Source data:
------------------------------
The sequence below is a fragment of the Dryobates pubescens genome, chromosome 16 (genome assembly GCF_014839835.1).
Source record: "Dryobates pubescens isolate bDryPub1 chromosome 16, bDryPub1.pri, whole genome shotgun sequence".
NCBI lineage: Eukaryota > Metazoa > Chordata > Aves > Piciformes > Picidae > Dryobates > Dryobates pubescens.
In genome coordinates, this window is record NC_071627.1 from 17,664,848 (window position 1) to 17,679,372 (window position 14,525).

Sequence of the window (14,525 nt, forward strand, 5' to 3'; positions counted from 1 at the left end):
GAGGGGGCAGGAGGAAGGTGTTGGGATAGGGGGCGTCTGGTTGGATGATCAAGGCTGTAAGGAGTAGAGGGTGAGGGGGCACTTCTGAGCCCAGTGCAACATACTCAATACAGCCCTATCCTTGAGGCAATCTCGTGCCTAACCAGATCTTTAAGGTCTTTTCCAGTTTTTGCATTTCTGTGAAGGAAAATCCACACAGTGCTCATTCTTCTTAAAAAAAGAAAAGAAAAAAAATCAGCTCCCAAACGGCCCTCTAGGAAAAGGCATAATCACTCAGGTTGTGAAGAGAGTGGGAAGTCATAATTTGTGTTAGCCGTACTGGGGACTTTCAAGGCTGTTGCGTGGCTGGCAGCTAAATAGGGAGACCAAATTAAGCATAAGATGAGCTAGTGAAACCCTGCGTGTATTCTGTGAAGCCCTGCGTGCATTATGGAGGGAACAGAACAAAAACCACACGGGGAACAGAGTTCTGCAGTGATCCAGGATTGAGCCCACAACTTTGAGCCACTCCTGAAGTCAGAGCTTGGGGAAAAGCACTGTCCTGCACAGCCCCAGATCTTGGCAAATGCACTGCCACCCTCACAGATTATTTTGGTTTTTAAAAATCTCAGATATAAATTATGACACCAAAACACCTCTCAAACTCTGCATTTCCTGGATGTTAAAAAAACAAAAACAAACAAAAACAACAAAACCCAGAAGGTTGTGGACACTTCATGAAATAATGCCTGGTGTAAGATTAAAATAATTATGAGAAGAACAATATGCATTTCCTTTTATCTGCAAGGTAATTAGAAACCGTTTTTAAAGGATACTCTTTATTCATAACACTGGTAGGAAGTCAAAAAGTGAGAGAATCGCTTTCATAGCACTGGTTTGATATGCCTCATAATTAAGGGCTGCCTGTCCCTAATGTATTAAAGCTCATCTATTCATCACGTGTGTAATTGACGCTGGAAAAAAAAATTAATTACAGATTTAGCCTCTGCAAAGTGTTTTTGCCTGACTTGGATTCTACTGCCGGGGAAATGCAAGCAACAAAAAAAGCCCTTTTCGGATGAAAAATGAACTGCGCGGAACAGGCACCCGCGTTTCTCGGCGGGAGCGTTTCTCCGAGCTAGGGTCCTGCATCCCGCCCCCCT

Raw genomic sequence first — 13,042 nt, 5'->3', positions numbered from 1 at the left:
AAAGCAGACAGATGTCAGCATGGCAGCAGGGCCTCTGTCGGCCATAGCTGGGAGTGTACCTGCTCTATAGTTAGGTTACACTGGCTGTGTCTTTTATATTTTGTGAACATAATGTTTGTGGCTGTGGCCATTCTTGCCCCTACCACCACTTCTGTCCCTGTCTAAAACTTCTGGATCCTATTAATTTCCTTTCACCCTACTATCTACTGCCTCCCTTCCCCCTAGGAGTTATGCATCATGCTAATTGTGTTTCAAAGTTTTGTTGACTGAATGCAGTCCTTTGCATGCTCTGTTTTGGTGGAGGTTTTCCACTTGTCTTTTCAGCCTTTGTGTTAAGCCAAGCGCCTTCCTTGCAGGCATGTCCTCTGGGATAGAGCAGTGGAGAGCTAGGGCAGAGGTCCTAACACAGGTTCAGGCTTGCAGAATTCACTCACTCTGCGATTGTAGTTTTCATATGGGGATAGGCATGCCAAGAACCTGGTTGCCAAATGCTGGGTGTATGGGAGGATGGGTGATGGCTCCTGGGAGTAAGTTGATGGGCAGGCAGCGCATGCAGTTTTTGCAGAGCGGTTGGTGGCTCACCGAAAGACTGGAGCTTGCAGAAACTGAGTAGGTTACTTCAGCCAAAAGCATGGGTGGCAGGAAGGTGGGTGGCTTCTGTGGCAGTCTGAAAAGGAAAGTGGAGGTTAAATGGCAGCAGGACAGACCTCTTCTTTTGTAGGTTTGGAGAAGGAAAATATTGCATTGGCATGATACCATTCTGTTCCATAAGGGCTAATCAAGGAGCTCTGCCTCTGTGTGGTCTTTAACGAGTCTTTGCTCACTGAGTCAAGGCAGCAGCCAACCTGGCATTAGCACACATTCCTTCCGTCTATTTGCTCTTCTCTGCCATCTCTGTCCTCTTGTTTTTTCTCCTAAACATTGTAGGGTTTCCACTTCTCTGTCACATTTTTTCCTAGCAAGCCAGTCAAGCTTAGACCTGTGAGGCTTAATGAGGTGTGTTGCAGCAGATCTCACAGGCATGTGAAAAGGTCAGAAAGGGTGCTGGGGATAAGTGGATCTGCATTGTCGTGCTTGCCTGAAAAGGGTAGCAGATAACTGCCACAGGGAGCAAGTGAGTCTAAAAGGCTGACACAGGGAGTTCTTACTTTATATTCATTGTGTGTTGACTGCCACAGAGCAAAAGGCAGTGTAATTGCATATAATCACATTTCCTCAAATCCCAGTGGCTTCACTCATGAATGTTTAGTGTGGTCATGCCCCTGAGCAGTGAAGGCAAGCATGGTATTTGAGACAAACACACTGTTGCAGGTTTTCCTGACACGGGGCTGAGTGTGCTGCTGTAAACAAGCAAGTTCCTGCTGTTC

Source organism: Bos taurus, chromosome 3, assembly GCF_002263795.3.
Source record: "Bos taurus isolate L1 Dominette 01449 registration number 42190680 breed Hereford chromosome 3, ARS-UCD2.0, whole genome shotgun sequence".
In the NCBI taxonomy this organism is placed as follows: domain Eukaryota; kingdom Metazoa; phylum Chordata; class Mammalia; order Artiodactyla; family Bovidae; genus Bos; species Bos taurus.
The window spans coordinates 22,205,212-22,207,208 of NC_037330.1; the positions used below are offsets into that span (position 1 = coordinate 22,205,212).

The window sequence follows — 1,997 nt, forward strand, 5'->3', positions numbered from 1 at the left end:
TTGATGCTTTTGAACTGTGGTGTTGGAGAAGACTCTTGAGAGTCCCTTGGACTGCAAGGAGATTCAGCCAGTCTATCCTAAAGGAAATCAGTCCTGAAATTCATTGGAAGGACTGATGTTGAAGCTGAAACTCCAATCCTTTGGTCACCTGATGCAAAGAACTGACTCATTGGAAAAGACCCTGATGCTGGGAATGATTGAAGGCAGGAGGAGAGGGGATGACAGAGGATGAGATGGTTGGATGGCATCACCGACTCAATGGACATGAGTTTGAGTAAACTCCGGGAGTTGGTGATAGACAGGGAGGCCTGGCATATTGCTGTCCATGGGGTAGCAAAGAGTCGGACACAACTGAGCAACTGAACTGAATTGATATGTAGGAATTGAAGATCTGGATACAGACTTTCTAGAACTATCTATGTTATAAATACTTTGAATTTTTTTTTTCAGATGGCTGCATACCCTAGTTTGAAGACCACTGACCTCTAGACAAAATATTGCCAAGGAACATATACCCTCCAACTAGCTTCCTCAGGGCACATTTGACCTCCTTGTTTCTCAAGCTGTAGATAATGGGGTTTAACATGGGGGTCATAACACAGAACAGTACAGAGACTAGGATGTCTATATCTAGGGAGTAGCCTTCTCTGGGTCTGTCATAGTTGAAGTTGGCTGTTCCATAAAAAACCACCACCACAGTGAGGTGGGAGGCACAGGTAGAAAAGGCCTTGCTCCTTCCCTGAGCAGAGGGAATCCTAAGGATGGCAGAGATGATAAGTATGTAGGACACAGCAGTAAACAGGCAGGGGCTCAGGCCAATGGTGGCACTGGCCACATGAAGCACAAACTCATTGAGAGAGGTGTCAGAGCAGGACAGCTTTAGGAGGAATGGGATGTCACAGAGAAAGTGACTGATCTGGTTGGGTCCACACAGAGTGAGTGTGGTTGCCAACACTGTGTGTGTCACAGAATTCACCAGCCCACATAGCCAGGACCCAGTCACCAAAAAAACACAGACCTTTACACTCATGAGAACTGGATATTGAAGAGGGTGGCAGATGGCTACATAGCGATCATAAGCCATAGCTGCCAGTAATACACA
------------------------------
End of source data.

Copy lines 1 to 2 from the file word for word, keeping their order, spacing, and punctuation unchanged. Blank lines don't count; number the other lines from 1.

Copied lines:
The sequence below is a fragment of the Dryobates pubescens genome, chromosome 16 (genome assembly GCF_014839835.1).
Source record: "Dryobates pubescens isolate bDryPub1 chromosome 16, bDryPub1.pri, whole genome shotgun sequence".